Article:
Archive for October, 2005

On NPR’s Weekend Edition Today

29 October 2005 at 1:44 pm
by Jonah

Linda Wertheimer: Now the Gallop Poll shows that, even though conservative groups led the charge against the Miers nomination, more liberals were actually happy about her withdrawal than conservatives were. 57% of liberals said they were glad about it. Only 34% of conservatives were. How could that be?

Nina Totenberg: I think a lot of evangelicals don’t and didn’t agree with their leadership. I was listening to the Rush Limbaugh Show a couple of days ago … yes, I do that…

Linda Wertheimer: Okaaaay…

Fun Patron Saints

24 October 2005 at 10:32 pm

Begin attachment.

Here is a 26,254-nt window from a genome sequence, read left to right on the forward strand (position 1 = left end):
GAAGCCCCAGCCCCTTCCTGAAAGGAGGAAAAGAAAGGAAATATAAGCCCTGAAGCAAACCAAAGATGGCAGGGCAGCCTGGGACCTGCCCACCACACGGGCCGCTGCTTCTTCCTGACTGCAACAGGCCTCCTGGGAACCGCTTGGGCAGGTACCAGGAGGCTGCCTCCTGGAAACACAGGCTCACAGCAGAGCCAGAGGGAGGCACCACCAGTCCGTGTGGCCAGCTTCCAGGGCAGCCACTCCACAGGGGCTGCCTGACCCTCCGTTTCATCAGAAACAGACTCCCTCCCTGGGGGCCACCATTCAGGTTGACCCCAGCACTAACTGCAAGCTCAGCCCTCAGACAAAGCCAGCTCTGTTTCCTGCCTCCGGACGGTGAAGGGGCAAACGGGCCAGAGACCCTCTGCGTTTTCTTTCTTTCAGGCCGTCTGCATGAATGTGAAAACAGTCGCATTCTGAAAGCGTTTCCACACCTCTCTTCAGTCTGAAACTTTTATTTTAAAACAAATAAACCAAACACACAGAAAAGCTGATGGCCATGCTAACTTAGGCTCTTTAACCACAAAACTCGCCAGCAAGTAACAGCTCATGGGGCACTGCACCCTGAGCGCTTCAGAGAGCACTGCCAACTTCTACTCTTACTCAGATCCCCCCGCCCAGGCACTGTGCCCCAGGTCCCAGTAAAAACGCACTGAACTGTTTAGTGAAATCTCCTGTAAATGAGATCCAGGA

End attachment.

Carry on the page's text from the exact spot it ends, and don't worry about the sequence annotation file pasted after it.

by Jonah

St. Dymphna – the mentally ill (Her father went mad with grief when her mother died, and his advisors told him to marry his daughter. When she refused, he sliced off her head with his sword.)

St. Joseph of Cupertino – pilots (His levitational ability caused enmity with his fellow monks.)

St. Agatha – bellmakers (No one knows why.)

St. Ambrose – beekeepers

St. Januarius – bloodbanks (A vial of abrout 30 ml the martyred saint’s clotted blood is kept in a locked vault in the Cathedral of Naples. When the vial is handled during a ceremony honoring the saint, the blood liquifies and appears to boil and froth. The Catholic Church has never officially declared this a miracle, leaving scientists to explain the phenomenon.)

St. Fiacre – cab drivers (French cabs are called fiacres because the first establishment to let coaches on hire was near the hotel Saint-Fiacre in Paris)